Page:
We’re all familiar with the eye-popping, jaw-dropping numbers associated with Big Data. According to Wipro, more than 50 million tweets are generated every day, more than 2.9 million emails are sent every second, 20 hours of video are uploaded every minute, and so much more. We’re so over inundated with data explosion statistics that Big Data is starting to be a Big Yawn.
But wait. Put your virtual reality helmet on and imagine this data storage scenario, courtesy of IDC Analyst Eric Burgener.
Before and After
In yesterday’s world, when our storage needs increased, we added more capacity through products such as disc arrays and tape libraries. Like adding boxcars to a train without adding locomotives, all these lumbering machines that lacked processing power slowed the performance of our systems. We called it the “scale up” model of storage.
Now, imagine an environment where the software that manages the storage infrastructure is independent of the hardware. This policy-based software defines which type of data goes where: Archival material to the tape drives, mission-critical data to the flash drives, and disc drives for everything in between. This software-defined environment changes everything. According to Burgener:
“What this architecture does is let you buy a whole bunch of cheap, x86-based servers, each with it’s own processing power, for $4,000 or $5,000 each, and put some storage in them — flash drives or spinning drives or both. You can get in at $10,000 to $15,000, you never incur the cost of buying this refrigerator-sized array, and you can scale up to a petabyte or more by adding boxes one at a time. You’re also adding performance to help you deal with the additional capacity.”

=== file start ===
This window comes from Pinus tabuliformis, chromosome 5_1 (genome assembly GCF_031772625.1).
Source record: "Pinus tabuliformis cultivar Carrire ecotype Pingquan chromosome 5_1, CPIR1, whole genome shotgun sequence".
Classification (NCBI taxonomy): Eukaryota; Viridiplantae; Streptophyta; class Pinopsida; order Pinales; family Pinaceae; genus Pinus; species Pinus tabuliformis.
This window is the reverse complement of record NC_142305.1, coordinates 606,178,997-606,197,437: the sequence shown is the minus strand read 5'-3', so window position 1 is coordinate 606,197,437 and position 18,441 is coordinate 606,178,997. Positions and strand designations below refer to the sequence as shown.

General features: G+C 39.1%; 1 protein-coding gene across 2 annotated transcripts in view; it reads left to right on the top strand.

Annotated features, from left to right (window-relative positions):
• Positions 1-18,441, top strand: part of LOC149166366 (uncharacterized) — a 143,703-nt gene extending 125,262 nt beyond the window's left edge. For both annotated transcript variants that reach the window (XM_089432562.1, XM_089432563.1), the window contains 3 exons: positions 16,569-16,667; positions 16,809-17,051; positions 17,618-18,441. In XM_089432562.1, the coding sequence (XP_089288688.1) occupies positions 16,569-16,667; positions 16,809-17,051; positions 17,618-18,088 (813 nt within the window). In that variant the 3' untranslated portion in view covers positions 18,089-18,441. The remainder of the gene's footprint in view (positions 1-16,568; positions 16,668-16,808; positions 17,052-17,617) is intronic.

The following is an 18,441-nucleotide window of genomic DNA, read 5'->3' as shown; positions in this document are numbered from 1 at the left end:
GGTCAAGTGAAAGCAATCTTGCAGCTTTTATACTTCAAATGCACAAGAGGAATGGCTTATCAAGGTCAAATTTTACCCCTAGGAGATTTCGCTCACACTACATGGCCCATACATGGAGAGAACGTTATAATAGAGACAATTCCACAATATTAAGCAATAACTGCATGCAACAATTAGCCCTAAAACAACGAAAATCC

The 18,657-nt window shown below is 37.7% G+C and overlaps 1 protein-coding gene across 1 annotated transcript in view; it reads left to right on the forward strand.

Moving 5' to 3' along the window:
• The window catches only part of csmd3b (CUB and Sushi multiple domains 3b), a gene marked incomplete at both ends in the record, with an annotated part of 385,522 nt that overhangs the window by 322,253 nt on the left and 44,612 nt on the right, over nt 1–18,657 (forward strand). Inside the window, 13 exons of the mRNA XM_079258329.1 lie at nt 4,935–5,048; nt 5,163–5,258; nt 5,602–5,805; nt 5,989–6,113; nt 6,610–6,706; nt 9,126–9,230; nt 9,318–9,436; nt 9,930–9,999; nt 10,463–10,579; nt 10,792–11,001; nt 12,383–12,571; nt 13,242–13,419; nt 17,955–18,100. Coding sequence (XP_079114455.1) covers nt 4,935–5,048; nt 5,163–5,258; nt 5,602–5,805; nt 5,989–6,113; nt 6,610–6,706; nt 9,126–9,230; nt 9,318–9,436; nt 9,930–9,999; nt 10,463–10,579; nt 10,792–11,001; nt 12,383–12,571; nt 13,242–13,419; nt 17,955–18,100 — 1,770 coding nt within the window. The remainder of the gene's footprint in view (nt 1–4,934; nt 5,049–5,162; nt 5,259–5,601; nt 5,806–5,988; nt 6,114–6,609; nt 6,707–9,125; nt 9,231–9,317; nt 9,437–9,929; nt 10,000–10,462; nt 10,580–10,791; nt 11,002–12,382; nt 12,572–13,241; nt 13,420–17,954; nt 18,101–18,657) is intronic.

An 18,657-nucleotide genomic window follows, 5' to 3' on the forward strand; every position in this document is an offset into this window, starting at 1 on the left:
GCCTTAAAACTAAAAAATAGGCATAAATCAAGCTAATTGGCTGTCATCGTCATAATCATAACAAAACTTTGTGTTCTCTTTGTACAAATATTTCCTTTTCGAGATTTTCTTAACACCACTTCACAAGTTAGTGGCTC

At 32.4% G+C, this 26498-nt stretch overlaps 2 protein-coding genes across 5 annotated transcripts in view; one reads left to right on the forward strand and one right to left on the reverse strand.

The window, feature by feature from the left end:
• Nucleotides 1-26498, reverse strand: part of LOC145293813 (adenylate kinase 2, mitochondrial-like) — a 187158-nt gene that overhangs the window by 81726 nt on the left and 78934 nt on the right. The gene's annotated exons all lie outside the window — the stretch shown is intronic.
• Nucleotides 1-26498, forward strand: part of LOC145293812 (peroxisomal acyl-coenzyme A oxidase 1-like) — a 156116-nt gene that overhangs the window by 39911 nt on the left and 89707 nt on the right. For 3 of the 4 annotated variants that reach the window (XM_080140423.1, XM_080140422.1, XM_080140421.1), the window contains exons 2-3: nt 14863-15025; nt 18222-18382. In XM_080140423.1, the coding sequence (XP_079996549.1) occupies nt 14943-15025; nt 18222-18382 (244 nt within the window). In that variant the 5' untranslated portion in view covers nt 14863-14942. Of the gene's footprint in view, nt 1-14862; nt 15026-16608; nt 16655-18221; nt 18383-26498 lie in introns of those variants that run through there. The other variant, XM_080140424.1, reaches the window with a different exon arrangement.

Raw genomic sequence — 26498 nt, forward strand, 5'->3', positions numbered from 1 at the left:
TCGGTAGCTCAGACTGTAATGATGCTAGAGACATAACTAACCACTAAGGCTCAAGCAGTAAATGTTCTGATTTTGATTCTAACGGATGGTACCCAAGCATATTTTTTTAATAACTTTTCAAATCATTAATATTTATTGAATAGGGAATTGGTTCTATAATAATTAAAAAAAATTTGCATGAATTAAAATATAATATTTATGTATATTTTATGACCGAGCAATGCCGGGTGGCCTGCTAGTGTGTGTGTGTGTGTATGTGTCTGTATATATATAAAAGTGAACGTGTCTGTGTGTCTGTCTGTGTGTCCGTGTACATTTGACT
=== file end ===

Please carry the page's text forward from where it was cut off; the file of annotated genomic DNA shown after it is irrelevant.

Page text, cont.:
And all of this adds up to a potential reduction in storage costs by up to 90 percent.
Yottabytes: A Lot of Data, It Is…
IBM calls the type of software-defined environment where the software is separate from the infrastructure as “elastic storage”. It is an offering based on technology used in Watson. And wherever Watson goes, more eye-popping numbers follow: Elastic storage can scan 10 billion files on a single cluster in 43 minutes, claims IBM. IBM also says that this capability can scale that to even thousands of yottabytes.
Underneath the elastic storage offering is IBM’s GPFS (Global Parallel File System) which provides online storage management, scalable access, and integrated data governance tools capable of managing vast amounts of data and billions of files. According to CIO Insight, “CIOs should ultimately focus on elastic storage because the type and quantity of data may also vary at different times of the day or week, or during different seasons.” The ability to automatically move data onto the most economical storage device has the potential to dramatically reduce costs.